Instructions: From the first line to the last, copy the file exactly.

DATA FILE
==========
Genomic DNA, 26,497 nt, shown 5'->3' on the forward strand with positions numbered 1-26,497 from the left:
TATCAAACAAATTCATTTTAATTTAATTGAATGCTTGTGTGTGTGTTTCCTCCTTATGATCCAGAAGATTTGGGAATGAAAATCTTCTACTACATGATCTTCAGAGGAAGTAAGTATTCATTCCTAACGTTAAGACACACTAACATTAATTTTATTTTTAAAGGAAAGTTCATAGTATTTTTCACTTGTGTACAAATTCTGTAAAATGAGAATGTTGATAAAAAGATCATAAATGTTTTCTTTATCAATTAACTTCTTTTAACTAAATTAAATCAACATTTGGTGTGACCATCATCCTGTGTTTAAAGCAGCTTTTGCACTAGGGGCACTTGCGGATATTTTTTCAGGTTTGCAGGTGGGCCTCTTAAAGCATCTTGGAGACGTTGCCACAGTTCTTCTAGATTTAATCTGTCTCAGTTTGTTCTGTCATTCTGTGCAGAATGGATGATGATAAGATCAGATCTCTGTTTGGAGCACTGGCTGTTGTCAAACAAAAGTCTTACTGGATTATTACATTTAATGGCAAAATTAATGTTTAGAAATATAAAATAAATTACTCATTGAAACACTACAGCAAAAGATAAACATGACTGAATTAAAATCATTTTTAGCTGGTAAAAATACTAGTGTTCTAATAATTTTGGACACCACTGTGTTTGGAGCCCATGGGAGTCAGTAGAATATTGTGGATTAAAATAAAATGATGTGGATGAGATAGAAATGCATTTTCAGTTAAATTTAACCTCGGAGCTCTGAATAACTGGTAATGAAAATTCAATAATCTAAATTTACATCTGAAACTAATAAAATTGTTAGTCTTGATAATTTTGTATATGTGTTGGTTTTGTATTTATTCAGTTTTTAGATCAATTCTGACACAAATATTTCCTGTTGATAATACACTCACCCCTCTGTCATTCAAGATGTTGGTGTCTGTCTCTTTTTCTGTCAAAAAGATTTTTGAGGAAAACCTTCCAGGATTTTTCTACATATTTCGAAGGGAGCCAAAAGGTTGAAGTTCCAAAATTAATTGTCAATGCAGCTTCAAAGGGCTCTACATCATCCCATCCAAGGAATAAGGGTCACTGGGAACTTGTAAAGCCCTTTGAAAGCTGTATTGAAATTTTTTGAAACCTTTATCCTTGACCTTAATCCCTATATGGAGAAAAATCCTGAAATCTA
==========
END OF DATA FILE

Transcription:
Genomic DNA, 26,497 nt, shown 5'->3' on the forward strand with positions numbered 1-26,497 from the left:
TATCAAACAAATTCATTTTAATTTAATTGAATGCTTGTGTGTGTGTTTCCTCCTTATGATCCAGAAGATTTGGGAATGAAAATCTTCTACTACATGATCTTCAGAGGAAGTAAGTATTCATTCCTAACGTTAAGACACACTAACATTAATTTTATTTTTAAAGGAAAGTTCATAGTATTTTTCACTTGTGTACAAATTCTGTAAAATGAGAATGTTGATAAAAAGATCATAAATGTTTTCTTTATCAATTAACTTCTTTTAACTAAATTAAATCAACATTTGGTGTGACCATCATCCTGTGTTTAAAGCAGCTTTTGCACTAGGGGCACTTGCGGATATTTTTTCAGGTTTGCAGGTGGGCCTCTTAAAGCATCTTGGAGACGTTGCCACAGTTCTTCTAGATTTAATCTGTCTCAGTTTGTTCTGTCATTCTGTGCAGAATGGATGATGATAAGATCAGATCTCTGTTTGGAGCACTGGCTGTTGTCAAACAAAAGTCTTACTGGATTATTACATTTAATGGCAAAATTAATGTTTAGAAATATAAAATAAATTACTCATTGAAACACTACAGCAAAAGATAAACATGACTGAATTAAAATCATTTTTAGCTGGTAAAAATACTAGTGTTCTAATAATTTTGGACACCACTGTGTTTGGAGCCCATGGGAGTCAGTAGAATATTGTGGATTAAAATAAAATGATGTGGATGAGATAGAAATGCATTTTCAGTTAAATTTAACCTCGGAGCTCTGAATAACTGGTAATGAAAATTCAATAATCTAAATTTACATCTGAAACTAATAAAATTGTTAGTCTTGATAATTTTGTATATGTGTTGGTTTTGTATTTATTCAGTTTTTAGATCAATTCTGACACAAATATTTCCTGTTGATAATACACTCACCCCTCTGTCATTCAAGATGTTGGTGTCTGTCTCTTTTTCTGTCAAAAAGATTTTTGAGGAAAACCTTCCAGGATTTTTCTACATATTTCGAAGGGAGCCAAAAGGTTGAAGTTCCAAAATTAATTGTCAATGCAGCTTCAAAGGGCTCTACATCATCCCATCCAAGGAATAAGGGTCACTGGGAACTTGTAAAGCCCTTTGAAAGCTGTATTGAAATTTTTTGAAACCTTTATCCTTGACCTTAATCCCTATATGGAGAAAAATCCTGAAATCTA